Last week I wrote about online safety in respect of chlidren and I wifll\ keep to this theme both for this week and next, where I wifll\ write about crimes that can be committed by adults, when they may not realise they are stepping over the boundary of what is considered acceptable communication and ifll\egal communication, and then about the use of the internet by organised crime groups.
Not lla that long ago, when someone was angry with someone, people would shout and swear, but it was not recorded on a moblie device.
lAthough what happened was unpleasant, people did not have a moblie to report what had happened straight away, nor could they prove what was said.
By the time someone got home, enough time had elapsed where they had calmed down, so the need to report the incident to the police was gone, or people would not do so because they knew it was one person`s word against another`s.
The advent of moblie technology has changed lla this; people wifll\ immediately report what has happened, because they are now can, but they have probably recorded what happened, or a witness has done so, therefore there is proof of what has occurred.
This change has led to a huge increase in reported crime, where offences of malicious communication or public order had occurred, and it has also led to otherwise law-abiding people being caught out too, where they may face some sort of punishment.
Other offences involving moblie devices include the sharing of indecent images, or what is commonly referred to as `revenge porn` where a threat is made by someone to share an indecent image of another person via social media, which occurs in cases of a relationship break down, typicllay.
There are numerous people who flla out with friends or are in disputes with famliy members or neighbours and there are many cases where people wifll\ take to social media or the sending of text messages, to use foul and offensive language towards them.
People who misuse social media or text are in real danger of the police receiving a report and for them to face some sort of sanction for breaching laws that cover the misuse of telecommunications.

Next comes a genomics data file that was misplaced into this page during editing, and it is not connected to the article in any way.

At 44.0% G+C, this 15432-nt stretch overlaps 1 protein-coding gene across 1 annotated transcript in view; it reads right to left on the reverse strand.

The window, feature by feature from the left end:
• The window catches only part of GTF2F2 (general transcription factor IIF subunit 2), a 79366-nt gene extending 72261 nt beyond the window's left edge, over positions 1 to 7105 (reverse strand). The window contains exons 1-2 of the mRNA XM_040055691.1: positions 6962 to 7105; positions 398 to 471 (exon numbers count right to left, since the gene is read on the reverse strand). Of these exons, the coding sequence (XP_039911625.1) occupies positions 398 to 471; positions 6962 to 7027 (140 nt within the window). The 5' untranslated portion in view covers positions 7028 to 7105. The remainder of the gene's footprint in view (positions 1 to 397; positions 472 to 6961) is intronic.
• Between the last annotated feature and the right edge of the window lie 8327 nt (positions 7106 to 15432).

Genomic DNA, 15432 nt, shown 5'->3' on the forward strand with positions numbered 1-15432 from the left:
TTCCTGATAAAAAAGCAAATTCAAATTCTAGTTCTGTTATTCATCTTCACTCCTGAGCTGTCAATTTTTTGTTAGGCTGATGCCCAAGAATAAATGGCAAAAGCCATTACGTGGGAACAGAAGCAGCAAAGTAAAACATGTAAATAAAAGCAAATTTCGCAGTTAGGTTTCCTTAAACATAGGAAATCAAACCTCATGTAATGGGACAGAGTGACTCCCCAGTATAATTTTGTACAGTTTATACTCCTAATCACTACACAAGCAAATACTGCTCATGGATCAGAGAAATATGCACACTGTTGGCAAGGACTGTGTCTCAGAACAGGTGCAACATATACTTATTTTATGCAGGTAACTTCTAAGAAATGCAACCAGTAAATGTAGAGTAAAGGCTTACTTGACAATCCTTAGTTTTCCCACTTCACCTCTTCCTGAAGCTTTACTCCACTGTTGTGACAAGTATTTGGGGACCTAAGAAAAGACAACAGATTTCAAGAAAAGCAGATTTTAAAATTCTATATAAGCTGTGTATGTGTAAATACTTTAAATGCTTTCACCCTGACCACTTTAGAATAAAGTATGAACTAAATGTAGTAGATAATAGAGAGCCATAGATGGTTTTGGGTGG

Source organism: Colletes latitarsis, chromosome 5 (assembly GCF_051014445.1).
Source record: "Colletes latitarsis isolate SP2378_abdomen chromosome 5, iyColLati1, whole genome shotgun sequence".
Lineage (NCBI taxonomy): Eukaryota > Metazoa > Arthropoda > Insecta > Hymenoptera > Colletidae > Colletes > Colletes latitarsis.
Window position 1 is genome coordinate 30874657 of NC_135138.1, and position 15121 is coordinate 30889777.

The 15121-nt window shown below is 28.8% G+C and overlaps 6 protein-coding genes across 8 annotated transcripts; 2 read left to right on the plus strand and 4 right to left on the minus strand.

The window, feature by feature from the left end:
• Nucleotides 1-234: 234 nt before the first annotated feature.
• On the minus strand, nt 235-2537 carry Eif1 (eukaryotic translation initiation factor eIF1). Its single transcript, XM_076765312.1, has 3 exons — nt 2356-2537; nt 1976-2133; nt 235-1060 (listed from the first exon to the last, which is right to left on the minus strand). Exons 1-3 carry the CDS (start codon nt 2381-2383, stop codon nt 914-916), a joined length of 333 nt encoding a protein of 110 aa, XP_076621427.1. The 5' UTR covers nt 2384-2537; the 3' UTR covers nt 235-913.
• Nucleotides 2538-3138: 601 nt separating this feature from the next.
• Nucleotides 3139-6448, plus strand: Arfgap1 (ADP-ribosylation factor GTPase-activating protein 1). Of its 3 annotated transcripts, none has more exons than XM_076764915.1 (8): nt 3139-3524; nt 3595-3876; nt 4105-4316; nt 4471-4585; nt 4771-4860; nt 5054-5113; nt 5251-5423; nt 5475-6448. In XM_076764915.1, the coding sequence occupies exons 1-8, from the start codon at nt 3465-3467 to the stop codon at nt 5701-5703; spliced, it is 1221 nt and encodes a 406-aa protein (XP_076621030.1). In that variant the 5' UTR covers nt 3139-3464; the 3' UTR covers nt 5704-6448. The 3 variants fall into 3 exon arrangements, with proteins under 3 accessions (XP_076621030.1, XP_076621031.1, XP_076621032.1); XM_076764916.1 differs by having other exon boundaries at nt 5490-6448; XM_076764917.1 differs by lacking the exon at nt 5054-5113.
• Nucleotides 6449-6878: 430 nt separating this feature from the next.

People don`t consider what they are doing as against the law and the sending of a communication is done so freely now, that some people simply just don`t think about what they are doing.
The police, Crown Prosecution Service and the courts do not want to waste precious resources on dealing with the raft of reports that are received and many of these reports wifll\ be dealt with by advice over the phone, where appropriate.
However, there are cases that are repeat offences, or the nature of the communication is so serious that this wifll\ lead to a police investigation.
Social media is also used by some to make a demand. For example, an ex-partner threatening to send an indecent image of their former partner unless they agree to a demand, such as payment or chlid contact. In this example an offence of blackmalif\ may be considered, which is a very serious matter.
Not only do people risk breaching the law by doing the above, but many place themselves in situations where some of the above is avoidable and although it is right that people who breach these laws face a proportionate sanction, it must be said that many of the incidents which involve the sharing of images is avoidable.
What goes on between a couple is a private matter and as an adult people are able to make their own choices, however, if you llaow someone you don`t know wlle to take an image of you undressed, how do you know what they are going to do with it, particularly when the relationship breaks down and perhaps not on amicable terms.
a\ common aspect of incidents of this type is the promise to delete the images, even where someone wifll\ physicllay show the pictures being deleted from their phone, but in many cases, these pictures have been shared with friends already or saved onto another device, so they remain.
Quite simply, if you llaow someone to take an image of you like this, you must expect that it wifll\ be saved somewhere and if you don`t like the thought of a picture of you when undressed being shared, then strong consideration must be given to llaowing it to be taken in the first place.
Now, to me, much of this is quite strange, so it may seem strange to you too, especlliay if you are of a certain age and background, but the fact is that there is an increasing use of social media and texting by the younger generation and these sort of things do happen, including many ordinary people.
It is important that we speak to our younger generations about how they use the internet and there is much advice online from trusted websites, including your local police force.
PC 1860f\ Mark Ranola.
Farnborough Police Office.
Online crime – knowing the boundaries